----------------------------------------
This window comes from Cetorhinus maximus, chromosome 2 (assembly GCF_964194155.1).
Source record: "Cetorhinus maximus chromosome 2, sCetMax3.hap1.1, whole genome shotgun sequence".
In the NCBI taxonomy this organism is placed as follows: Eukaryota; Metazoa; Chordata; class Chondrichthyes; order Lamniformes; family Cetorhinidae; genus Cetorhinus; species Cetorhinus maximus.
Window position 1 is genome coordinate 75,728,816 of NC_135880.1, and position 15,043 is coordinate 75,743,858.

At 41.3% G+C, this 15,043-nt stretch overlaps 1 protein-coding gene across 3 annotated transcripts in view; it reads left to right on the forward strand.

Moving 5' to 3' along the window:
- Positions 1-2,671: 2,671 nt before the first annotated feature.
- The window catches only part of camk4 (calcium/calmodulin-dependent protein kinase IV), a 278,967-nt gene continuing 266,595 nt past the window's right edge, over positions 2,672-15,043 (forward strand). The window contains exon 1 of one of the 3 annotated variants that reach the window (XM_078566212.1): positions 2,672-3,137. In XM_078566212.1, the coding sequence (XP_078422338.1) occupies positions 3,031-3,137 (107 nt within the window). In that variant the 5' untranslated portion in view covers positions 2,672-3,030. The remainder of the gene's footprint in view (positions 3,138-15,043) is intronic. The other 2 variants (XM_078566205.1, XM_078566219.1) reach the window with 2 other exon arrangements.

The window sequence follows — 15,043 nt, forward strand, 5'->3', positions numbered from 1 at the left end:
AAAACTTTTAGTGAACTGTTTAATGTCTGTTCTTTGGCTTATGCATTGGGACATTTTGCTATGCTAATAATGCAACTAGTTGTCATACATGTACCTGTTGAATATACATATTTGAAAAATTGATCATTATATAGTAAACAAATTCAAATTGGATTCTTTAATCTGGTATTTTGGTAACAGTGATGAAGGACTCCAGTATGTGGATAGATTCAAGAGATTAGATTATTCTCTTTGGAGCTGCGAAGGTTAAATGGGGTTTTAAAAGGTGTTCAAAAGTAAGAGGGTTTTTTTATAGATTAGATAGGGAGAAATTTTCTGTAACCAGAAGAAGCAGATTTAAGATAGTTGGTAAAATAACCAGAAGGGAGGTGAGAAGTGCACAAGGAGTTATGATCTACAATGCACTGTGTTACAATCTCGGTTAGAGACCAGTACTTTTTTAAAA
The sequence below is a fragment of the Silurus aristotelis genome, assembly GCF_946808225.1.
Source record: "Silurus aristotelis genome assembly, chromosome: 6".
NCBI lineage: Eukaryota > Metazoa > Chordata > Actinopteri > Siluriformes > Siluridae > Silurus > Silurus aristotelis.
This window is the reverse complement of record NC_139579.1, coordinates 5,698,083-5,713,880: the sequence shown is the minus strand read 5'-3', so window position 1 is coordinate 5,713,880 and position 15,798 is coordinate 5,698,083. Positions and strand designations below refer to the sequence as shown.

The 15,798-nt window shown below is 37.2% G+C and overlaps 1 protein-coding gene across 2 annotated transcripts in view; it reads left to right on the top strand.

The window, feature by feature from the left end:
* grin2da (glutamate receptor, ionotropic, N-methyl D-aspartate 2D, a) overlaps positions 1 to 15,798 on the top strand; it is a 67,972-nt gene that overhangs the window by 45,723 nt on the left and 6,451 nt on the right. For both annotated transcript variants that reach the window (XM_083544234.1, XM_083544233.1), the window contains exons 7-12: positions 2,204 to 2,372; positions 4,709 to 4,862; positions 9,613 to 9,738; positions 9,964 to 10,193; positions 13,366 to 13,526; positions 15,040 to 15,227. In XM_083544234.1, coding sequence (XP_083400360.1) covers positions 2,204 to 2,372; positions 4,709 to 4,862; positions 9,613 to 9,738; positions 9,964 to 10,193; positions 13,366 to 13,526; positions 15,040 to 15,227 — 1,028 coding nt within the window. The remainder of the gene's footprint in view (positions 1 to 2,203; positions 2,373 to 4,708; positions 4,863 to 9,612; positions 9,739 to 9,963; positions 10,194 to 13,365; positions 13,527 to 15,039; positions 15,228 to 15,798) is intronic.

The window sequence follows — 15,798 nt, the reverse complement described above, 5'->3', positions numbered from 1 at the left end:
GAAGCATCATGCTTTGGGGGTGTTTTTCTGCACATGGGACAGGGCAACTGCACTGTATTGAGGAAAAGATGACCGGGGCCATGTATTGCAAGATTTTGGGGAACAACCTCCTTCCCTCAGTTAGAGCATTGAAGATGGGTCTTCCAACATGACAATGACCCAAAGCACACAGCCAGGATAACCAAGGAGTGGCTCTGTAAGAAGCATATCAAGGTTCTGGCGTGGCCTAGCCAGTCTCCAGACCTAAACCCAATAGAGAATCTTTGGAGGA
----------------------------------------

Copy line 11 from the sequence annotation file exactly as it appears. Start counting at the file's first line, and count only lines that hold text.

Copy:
The sequence below is a fragment of the Silurus aristotelis genome, assembly GCF_946808225.1.